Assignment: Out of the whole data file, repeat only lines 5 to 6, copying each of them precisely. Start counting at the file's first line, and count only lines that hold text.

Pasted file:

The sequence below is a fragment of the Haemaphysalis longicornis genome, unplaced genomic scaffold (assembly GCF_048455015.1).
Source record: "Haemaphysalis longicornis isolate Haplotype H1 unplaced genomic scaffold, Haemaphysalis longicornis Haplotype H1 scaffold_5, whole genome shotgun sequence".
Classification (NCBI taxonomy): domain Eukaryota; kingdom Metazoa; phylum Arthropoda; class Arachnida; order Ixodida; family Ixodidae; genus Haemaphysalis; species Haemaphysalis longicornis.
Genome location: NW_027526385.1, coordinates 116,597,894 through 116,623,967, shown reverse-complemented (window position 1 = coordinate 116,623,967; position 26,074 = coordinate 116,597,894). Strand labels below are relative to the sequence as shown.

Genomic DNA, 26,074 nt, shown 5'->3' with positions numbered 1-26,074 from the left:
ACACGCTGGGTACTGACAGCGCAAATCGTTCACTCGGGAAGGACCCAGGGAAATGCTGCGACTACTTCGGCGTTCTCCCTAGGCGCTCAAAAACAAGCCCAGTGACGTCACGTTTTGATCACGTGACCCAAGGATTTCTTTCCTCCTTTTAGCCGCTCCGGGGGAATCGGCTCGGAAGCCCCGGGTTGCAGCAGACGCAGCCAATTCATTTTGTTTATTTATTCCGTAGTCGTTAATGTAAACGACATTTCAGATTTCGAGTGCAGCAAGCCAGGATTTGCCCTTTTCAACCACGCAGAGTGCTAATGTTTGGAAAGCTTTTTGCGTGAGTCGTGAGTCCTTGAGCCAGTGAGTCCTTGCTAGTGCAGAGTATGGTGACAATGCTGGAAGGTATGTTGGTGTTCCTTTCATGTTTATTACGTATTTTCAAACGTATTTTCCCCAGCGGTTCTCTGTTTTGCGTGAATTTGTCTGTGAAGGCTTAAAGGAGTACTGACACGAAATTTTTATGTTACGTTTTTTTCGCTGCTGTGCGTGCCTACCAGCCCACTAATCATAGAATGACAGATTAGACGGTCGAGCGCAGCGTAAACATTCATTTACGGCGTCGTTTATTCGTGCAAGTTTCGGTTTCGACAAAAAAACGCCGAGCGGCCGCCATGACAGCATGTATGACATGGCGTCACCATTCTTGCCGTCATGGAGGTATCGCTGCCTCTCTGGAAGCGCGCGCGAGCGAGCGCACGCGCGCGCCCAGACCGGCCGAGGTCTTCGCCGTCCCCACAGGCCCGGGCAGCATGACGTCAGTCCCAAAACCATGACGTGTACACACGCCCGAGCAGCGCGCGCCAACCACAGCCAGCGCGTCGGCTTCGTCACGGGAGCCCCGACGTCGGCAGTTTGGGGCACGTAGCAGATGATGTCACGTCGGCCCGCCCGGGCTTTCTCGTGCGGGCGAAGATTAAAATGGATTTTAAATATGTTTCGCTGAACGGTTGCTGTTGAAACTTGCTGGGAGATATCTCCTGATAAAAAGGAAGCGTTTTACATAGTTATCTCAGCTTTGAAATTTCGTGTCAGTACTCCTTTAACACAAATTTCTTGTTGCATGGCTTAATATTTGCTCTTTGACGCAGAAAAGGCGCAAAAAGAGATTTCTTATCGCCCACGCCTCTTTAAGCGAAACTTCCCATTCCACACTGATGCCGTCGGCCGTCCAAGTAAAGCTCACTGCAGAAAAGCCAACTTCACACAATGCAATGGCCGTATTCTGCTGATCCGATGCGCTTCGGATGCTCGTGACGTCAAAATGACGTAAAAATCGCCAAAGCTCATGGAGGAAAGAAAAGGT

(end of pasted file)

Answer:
Genomic DNA, 26,074 nt, shown 5'->3' with positions numbered 1-26,074 from the left:
ACACGCTGGGTACTGACAGCGCAAATCGTTCACTCGGGAAGGACCCAGGGAAATGCTGCGACTACTTCGGCGTTCTCCCTAGGCGCTCAAAAACAAGCCCAGTGACGTCACGTTTTGATCACGTGACCCAAGGATTTCTTTCCTCCTTTTAGCCGCTCCGGGGGAATCGGCTCGGAAGCCCCGGGTTGCAGCAGACGCAGCCAATTCATTTTGTTTATTTATTCCGTAGTCGTTAATGTAAACGACATTTCAGATTTCGAGTGCAGCAAGCCAGGATTTGCCCTTTTCAACCACGCAGAGTGCTAATGTTTGGAAAGCTTTTTGCGTGAGTCGTGAGTCCTTGAGCCAGTGAGTCCTTGCTAGTGCAGAGTATGGTGACAATGCTGGAAGGTATGTTGGTGTTCCTTTCATGTTTATTACGTATTTTCAAACGTATTTTCCCCAGCGGTTCTCTGTTTTGCGTGAATTTGTCTGTGAAGGCTTAAAGGAGTACTGACACGAAATTTTTATGTTACGTTTTTTTCGCTGCTGTGCGTGCCTACCAGCCCACTAATCATAGAATGACAGATTAGACGGTCGAGCGCAGCGTAAACATTCATTTACGGCGTCGTTTATTCGTGCAAGTTTCGGTTTCGACAAAAAAACGCCGAGCGGCCGCCATGACAGCATGTATGACATGGCGTCACCATTCTTGCCGTCATGGAGGTATCGCTGCCTCTCTGGAAGCGCGCGCGAGCGAGCGCACGCGCGCGCCCAGACCGGCCGAGGTCTTCGCCGTCCCCACAGGCCCGGGCAGCATGACGTCAGTCCCAAAACCATGACGTGTACACACGCCCGAGCAGCGCGCGCCAACCACAGCCAGCGCGTCGGCTTCGTCACGGGAGCCCCGACGTCGGCAGTTTGGGGCACGTAGCAGATGATGTCACGTCGGCCCGCCCGGGCTTTCTCGTGCGGGCGAAGATTAAAATGGATTTTAAATATGTTTCGCTGAACGGTTGCTGTTGAAACTTGCTGGGAGATATCTCCTGATAAAAAGGAAGCGTTTTACATAGTTATCTCAGCTTTGAAATTTCGTGTCAGTACTCCTTTAACACAAATTTCTTGTTGCATGGCTTAATATTTGCTCTTTGACGCAGAAAAGGCGCAAAAAGAGATTTCTTATCGCCCACGCCTCTTTAAGCGAAACTTCCCATTCCACACTGATGCCGTCGGCCGTCCAAGTAAAGCTCACTGCAGAAAAGCCAACTTCACACAATGCAATGGCCGTATTCTGCTGATCCGATGCGCTTCGGATGCTCGTGACGTCAAAATGACGTAAAAATCGCCAAAGCTCATGGAGGAAAGAAAAGGT